Toxin

Mercury Poisoning

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Mercury Poisoning, Mercury Toxicity, Mercury Content in Fish, Mercury

  • Background
  1. Mercury is the only metal liquid at room Temperature
  2. Mined in Spain as Cinnabar
  3. Contaminates water and air via disposal of items
    1. Batteries
    2. Polyvinyl chloride
    3. Latex paint
  • Pathophysiology
  1. Sources of exposure
    1. Mercury-containing device spill
    2. Disk battery ingestion
    3. Laxative abuse
    4. Repeated thimerosal exposure
    5. Contaminated seafood exposure (see below)
    6. Exposure to paint containing Mercury
  2. Effects vary by form of Mercury
    1. Elemental Mercury
      1. Exposure via inhalation, aspiration, or injection
      2. Causes lung toxicity and ARDS
      3. Can also cause neruologic and renal sequelae
    2. Inorganic Mercury salts
      1. Exposure via ingestion
      2. Results in gastrointestinal and nephrotoxicity
    3. Organic Mercury compounds
      1. Exposure via ingestion or transdermal
      2. Results in delayed neurotoxicity
  3. Mechanisms of injury
    1. Mercury binds sulfhydryl groups
    2. Nephrotoxicity
      1. Local immune reaction and direct damage
    3. Skin injury
      1. Local immune reaction
    4. Cardiovascular changes (Hypertension and Tachycardia)
      1. Catechol-O-methyltransferase
    5. Neurotoxicity
      1. Injury to Cerebellum, postcentral gyri, calcarine
  • Symptoms and signs
  1. Inhalation Injury (Mercury vapor)
    1. Acute exposure
      1. Shortness of Breath
      2. Fever and chills
      3. Acute Respiratory Distress Syndrome (ARDS)
      4. Bloody Diarrhea
      5. Renal tubular necrosis
    2. Subacute or chronic exposure
      1. Metal fume fever
      2. Neuropsychiatric changes
      3. Nephrotoxicity
      4. Skin changes
  2. Aspiration Injury (liquid Mercury)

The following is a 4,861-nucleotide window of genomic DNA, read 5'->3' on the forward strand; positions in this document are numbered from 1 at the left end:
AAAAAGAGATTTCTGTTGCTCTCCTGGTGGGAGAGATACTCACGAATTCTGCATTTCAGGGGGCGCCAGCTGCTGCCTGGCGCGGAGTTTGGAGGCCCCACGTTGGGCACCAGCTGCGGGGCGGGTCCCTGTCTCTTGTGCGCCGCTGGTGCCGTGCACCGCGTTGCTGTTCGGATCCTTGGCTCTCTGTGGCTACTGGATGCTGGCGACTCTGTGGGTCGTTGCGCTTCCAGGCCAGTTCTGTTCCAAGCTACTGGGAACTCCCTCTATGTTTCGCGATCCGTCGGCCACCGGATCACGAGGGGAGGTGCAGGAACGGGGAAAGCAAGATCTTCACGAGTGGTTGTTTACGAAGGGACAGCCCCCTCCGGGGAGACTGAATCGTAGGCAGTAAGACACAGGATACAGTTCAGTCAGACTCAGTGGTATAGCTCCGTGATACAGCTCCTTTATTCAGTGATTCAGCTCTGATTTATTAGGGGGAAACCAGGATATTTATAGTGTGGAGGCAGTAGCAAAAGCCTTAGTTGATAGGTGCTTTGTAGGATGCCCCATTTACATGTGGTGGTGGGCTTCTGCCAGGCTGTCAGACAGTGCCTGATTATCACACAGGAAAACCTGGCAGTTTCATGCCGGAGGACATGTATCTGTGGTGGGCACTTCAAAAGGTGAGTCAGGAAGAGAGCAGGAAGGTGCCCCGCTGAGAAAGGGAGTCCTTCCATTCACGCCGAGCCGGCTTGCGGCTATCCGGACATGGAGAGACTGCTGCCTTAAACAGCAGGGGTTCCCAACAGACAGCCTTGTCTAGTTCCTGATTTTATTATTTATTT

1. Tracheobronchial Hemorrhage
    2. Aspiration Pneumonitis
  3. Ingestion Injury (inorganic Mercury salts)
    1. Acute ingestion
      1. Corrosive Gastroenteritis
      2. Gastrointestinal Bleeding
      3. Mucous membrane grayish discoloration
      4. Hypovolemic shock (secondary to Fluid Shifts)
      5. Acute Tubular Necrosis
      6. Other gastrointestinal symptoms as below
    2. Chronic or subacute exposure
      1. Neurotoxicity
        1. Neurasthenia, erethism
      2. Nephrotoxicity
        1. Proteinuria (Nephrotic Syndrome may result)
      3. Gastrointestinal injury
        1. Metallic Taste
        2. Gingivostomatitis
        3. Loose teeth
        4. Burning mouth sensation
        5. Hypersalivation
  4. Chronic ingestion of Methylmercury (organic Mercury)
    1. Delayed neurotoxicity
    2. Visual field constricted
    3. Ataxia
    4. Sensory deficit
    5. Tremor or spasticity
    6. Dysarthria
    7. Hearing Loss
    8. Hyperreflexia
  • Labs
  1. Urine Mercury level
    1. Best correlates with Mercury Toxicity
    2. Acceptable urine levels <20 mcg/L
    3. Treatment required if urine Mercury >150 mcg/L
  2. Blood Mercury level
    1. Required to detect organic Mercury exposure
    2. Acceptable blood levels <10 mcg/L
    3. Treatment required if blood Mercury >35 mcg/L
  • Radiology
  1. Injected metallic Mercury is radiopaque
  • Management
  • Acute Exposure
  1. Mercury ingestion
    1. See Gastric Decontamination
    2. Gastric Lavage
      1. Use protein solutions (e.g. milk)
      2. Charcoal not useful (does not bind Mercury)
  2. Mercury Inhalation
    1. Supportive care
    2. Antibiotics not indicated
    3. Corticosteroids not indicated
  3. Mercury aspiration
    1. Airway Suctioning
    2. Postural drainage
  4. Mercury injection
    1. Surgical debridement
  • Management
  • Chelating agents for acute-chronic exposure
  1. Indications
    1. See Labs above for urine and blood Mercury levels
  2. Agents
    1. Dimercaprol
      1. Indicated in inorganic Mercury Poisoning
      2. Contraindicated in organic, methylmercury Poisoning
    2. DMSA
      1. Preferred agent for acute and chronic Poisoning
      2. Not FDA indicated
    3. D-Penicillamine
      1. Needs complete Gastric Decontamination before use
  • Management
  • Environmental clean-up
  1. Precautions
    1. Do not use a vacuum (volatilizes Mercury)
    2. Dispose of contaminated absorbable surfaces
  2. Small spills (e.g. broken thermometer)
    1. Scoop onto stiff card
    2. Move Mercury into bag and seal bag
    3. Dispose of Mercury as hazardous waste
  3. Larger spills
    1. Sand or mercury Decontamination kit
    2. Consider contacting HazMat
  • Prevention
  • Precautions regarding dietary fish intake
  1. Avoid fish high in Mercury content
    1. Shark
    2. Swordfish
    3. King Mackerel
    4. Tilefish
  2. Limit fish with moderate Mercury content (6 oz/week)
    1. Albacore tuna
    2. Locally caught fish with unknown concentration
  3. Choose fish with lowest Mercury content
    1. Salmon
    2. Pollock
    3. Canned light tuna